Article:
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Enter MATREVIS and GURNEY.
Light. Run for the table.
[MATREVIS brings in a table. Light. So, lay the table down, and stamp on it, But not too hard, lest that you bruise his body.
[KING EDWARD is murdered. Mat. I fear me that this cry will raise the town, And therefore, let us take horse and away.
Light. Tell me, sirs, was it not bravely done?
[GURNEY stabs LIGHTBORN, who dies.
Exeunt with the bodies.
Enter Young MORTIMER and MATREVIS.
Y. Mor. Matrevis, if thou now growest penitent
Mat. Gurney, my lord, is fled, and will, I fear
Y. Mor. Fly to the savages !
[Exit. 1 The scene is an apartment in the royal palace.
Y. Mor. As for myself, I stand as Jove's huge tree,
Enter QUEEN ISABELLA.
Y. Mor, What if he have ? the king is yet a child.
Q. Isab. Ay, but he tears his hair, and wrings his hands, And vows to be revenged upon us both. Into the council-chamber he is gone, To crave the aid and succour of his peers. Ay me! see where he comes, and they with him ; Now, Mortimer, begins our tragedy.
Enter KING EDWARD THE THIRD, Lords, and Attendants.
ist Lord. Fear not, my lord, know that you are a king. K. Edw. Third. Villain ! Y. Mor. Ho, now, my
lord ! K. Edw. Third. Think not that I am frighted with thy
Q. Isab. Weep not, sweet son !
ist Lord. Why speak you not unto my lord the king ?
Y. Mor. Because I think it scorn to be accused. Who is the man dares say I murdered him ?
K. Edw. Third. Traitor! in me my loving father speaks, And plainly saith, 'twas thou that murder'dst him.
Y. Mor. But has your grace no other proof than this ? K. Edw. Third. Yes, if this be the hand of Mortimer.
[Shewing letter. Y. Mor. False Gurney hath betrayed me and himself.
[Aside. Q. Isab. I feared as much ; murder cannot be hid.
[Aside. Y. Mor. It is my hand ; what gather you by this ? K. Edw. Third. That thither thou didst send a murderer. Y. Mor. What murderer ? Bring forth the man I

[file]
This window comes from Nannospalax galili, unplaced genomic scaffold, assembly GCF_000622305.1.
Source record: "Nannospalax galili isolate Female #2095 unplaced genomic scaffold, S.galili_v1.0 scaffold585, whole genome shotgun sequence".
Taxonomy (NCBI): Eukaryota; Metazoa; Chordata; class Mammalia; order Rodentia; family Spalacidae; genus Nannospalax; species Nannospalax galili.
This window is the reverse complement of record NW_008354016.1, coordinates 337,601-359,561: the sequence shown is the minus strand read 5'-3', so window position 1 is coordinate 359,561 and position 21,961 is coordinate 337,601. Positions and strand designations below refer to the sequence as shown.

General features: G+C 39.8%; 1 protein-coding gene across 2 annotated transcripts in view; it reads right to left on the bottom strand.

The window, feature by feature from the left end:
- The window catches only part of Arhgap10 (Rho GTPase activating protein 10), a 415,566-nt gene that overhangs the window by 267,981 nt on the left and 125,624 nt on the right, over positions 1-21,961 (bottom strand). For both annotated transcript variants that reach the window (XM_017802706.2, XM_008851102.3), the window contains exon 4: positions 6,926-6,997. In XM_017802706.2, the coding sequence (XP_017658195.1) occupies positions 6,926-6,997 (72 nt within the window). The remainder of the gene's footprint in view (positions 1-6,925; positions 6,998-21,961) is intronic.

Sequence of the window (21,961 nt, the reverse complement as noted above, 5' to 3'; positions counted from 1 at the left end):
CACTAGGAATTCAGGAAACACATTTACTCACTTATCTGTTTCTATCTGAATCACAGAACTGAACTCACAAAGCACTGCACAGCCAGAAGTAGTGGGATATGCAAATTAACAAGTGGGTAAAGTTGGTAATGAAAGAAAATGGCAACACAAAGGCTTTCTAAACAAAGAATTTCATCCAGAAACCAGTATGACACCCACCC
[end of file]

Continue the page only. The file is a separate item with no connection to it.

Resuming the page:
sent. K. Edw. Third. Ah, Mortimer, thou knowest that he is
And so shalt thou be too –Why stays he here
Q. Isab. For my sake, sweet son, pity Mortimer
Y. Mor. Madam, entreat not, I will rather die, Than sue for life unto a paltry boy. K. Edw. Third. Hence with the traitor ! with the mur
derer ! Y. Mor. Base Fortune, now I see, that in thy wheel There is a point, to which when men aspire, They tumble headlong down : that point I touched, And, seeing there was no place to mount up higher, Why should I grieve at my declining fall ?Farewell, fair queen; weep not for Mortimer, That scorns the world, and, as a traveller, Goes to discover countries yet unknown.
E E 2
K. Edw. Third. What! suffer you the traitor to delay?
[Young MORTIMER is taken away by ist Lord
and Attendants. Q. Isab. As thou receivedest thy life from me, Spill not the blood of gentle Mortimer ! K. Edw. Third. This argues that you spilt my father's
Q. Isab. I spill his blood ? no.
Q. Isab. That rumour is untrue; for loving thee, Is this report raised on poor Isabel. .
K. Edw. Third. I do not think her so unnatural. 2nd Lord. My lord, I fear me it will prove too true. K. Edw. Third. Mother, you are suspected for his death And therefore we commit you to the Tower Till farther trial may be made thereof; If you be guilty, though I be your son, Think not to find me slack or pitiful.
Q. Isab. Nay, to my death, for too long have I lived, Whenas my son thinks to abridge my days. K. Edw. Third. Away with her, her words enforce these
tears, And I shall pity her if she speak again.
Q. Isab. Shall I not mourn for my beloved lord, And with the rest accompany him to his grave? 2nd Lord. Thus, madam, 'tis the king's will you shall
hence. Q. Isab. He hath forgotten me; stay, I am his mother. 2nd Lord. That boots not; therefore, gentle madam,
go. Q. Isab. Then come, sweet death, and rid me of this grief.
Re-enter ist Lord, with the head of Young MORTIMER.
ist Lord. My lord, here is the head of Mortimer.
shall lie ;
Re-enter Attendants with the hearse and funeral robes.